I think as he grew older his heart softened about things. The last time we talked he spoke of his admiration for me as a music teacher and it wasn’t until just now that I can see how things have come full circle between us.

The second time I received news of someone’s death today was of a dear friend of mine’s daughter who had died of cancer. She lived in another state than her mother and they were not on good terms and hadn’t been for a long time.

Horrible things happened to this daughter long ago and I know that her mother has been suffering for many years knowing what her daughter went through and not having her daughter in her life any more.

When I heard this second news I immediately thought of the coincidence that these two people had died on the same day. They lived in different states, lived very different lives and died from different causes. Yet, they were welcomed to their next home the same day.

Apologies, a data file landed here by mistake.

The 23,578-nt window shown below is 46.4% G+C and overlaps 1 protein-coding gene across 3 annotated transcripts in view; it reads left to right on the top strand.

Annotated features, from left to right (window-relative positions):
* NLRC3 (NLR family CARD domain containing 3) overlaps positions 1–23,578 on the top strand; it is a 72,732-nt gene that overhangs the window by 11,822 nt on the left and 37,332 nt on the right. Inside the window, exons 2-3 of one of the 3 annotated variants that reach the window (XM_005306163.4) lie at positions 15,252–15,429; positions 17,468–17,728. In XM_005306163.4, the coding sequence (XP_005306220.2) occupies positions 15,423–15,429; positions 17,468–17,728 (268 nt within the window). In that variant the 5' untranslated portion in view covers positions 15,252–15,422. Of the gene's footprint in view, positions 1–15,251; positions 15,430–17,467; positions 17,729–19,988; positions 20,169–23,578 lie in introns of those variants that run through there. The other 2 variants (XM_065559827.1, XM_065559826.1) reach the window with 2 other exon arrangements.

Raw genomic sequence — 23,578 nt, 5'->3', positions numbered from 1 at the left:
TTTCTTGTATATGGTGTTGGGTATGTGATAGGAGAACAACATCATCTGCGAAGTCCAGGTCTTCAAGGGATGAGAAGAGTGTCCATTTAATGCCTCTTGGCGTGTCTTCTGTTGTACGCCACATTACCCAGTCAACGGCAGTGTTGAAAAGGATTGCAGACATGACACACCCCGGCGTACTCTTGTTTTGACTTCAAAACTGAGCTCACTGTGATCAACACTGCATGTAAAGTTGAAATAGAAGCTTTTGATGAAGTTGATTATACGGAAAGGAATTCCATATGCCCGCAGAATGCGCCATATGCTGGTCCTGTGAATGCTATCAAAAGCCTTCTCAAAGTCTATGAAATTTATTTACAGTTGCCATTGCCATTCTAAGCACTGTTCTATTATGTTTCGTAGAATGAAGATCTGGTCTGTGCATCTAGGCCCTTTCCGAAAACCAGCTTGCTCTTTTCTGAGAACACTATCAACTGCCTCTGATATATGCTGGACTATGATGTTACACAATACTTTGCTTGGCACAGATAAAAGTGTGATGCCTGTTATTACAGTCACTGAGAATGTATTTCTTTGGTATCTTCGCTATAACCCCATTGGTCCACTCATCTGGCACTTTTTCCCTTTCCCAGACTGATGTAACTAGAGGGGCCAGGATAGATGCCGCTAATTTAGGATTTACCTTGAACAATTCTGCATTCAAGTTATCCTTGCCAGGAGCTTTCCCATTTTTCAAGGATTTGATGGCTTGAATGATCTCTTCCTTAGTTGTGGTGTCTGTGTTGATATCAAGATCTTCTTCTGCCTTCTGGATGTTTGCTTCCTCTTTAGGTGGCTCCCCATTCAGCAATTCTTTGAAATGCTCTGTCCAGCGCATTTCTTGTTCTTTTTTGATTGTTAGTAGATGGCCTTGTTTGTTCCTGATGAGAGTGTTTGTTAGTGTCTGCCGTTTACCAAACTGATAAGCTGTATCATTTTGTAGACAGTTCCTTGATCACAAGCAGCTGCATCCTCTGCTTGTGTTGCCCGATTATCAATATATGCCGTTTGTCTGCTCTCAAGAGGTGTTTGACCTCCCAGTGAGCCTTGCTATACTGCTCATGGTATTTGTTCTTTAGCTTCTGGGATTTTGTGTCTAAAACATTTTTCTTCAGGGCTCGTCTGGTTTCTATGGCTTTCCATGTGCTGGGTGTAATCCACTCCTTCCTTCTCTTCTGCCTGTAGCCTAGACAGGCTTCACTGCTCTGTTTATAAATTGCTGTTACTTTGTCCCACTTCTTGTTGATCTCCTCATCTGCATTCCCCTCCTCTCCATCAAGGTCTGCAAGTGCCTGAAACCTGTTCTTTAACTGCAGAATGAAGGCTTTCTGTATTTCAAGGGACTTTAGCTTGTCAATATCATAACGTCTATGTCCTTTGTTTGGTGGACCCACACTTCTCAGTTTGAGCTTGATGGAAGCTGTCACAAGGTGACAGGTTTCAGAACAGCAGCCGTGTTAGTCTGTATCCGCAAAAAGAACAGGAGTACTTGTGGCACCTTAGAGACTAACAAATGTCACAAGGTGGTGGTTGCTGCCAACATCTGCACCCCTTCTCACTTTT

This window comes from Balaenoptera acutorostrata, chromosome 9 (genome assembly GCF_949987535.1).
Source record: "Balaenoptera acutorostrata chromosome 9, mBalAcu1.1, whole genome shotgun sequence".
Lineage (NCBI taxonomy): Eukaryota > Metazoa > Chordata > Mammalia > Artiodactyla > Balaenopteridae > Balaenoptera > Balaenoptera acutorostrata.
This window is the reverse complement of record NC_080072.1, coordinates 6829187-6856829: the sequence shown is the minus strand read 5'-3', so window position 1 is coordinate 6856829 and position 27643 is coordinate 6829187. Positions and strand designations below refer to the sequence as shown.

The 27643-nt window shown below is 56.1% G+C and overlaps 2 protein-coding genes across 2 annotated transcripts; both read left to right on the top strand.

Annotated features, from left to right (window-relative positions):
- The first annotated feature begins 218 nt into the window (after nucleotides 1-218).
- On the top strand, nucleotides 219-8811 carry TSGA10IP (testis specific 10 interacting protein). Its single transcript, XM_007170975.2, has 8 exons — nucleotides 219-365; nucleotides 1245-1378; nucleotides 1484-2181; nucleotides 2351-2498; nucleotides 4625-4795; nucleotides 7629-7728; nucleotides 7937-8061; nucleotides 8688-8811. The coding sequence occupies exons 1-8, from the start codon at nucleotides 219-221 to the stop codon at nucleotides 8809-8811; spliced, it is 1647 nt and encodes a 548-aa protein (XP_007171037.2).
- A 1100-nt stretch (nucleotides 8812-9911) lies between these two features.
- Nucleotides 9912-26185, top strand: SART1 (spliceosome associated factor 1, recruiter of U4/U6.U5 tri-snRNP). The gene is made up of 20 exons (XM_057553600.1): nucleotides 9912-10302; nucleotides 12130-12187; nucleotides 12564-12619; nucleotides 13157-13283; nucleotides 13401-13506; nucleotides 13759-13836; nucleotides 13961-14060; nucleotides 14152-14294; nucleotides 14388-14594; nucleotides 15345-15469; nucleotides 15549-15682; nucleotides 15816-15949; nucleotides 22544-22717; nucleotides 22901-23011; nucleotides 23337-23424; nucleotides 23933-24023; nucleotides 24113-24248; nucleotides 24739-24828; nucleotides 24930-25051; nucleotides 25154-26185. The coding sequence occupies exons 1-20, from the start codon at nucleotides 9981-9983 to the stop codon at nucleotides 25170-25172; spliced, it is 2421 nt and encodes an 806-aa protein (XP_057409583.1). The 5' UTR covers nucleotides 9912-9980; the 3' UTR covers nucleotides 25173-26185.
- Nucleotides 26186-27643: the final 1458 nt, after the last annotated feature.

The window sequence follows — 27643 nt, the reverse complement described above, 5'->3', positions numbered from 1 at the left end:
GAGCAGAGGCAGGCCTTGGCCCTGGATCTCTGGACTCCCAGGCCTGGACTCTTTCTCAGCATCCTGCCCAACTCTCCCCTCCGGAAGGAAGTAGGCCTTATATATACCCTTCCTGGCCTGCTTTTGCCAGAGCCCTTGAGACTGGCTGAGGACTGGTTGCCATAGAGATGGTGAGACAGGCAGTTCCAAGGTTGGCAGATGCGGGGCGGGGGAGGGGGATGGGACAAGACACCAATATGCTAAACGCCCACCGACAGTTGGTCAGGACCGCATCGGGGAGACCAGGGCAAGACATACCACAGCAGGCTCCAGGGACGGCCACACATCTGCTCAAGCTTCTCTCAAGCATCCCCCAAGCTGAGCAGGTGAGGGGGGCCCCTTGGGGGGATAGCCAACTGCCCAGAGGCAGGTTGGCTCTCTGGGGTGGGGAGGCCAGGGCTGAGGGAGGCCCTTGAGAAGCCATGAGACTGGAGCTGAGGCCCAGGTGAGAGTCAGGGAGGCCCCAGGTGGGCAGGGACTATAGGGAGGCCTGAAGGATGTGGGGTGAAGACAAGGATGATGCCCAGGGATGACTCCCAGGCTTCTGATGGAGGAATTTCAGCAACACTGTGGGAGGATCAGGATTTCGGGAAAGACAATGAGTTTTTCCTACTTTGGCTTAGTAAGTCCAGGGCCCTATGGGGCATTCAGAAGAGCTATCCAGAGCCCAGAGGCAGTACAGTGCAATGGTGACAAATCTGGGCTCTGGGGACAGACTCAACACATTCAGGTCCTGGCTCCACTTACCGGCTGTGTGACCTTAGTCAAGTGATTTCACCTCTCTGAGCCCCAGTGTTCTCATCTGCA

I know that they are now both freed from the pain they suffered from in this life and have found happy reunions with those who have gone before them. I know my grandma, grandpa and uncle are, right now, laughing together.

Though these two souls are in the same situation now, I can’t help but reflect on how different the affects and situations are that they have left behind.

My uncle lived a long and good life. He has family that knew him and visited him and deeply cared for him. We can find peace and comfort in these things.

My friend’s daughter however, did not get to live a long life and, from what her mother has shared with me, it was a hard, rough life. Those close family bonds were missing and I can’t help but wonder if she felt alone. The grief that is left to this family seems a much more difficult one to bear.


The Dropbox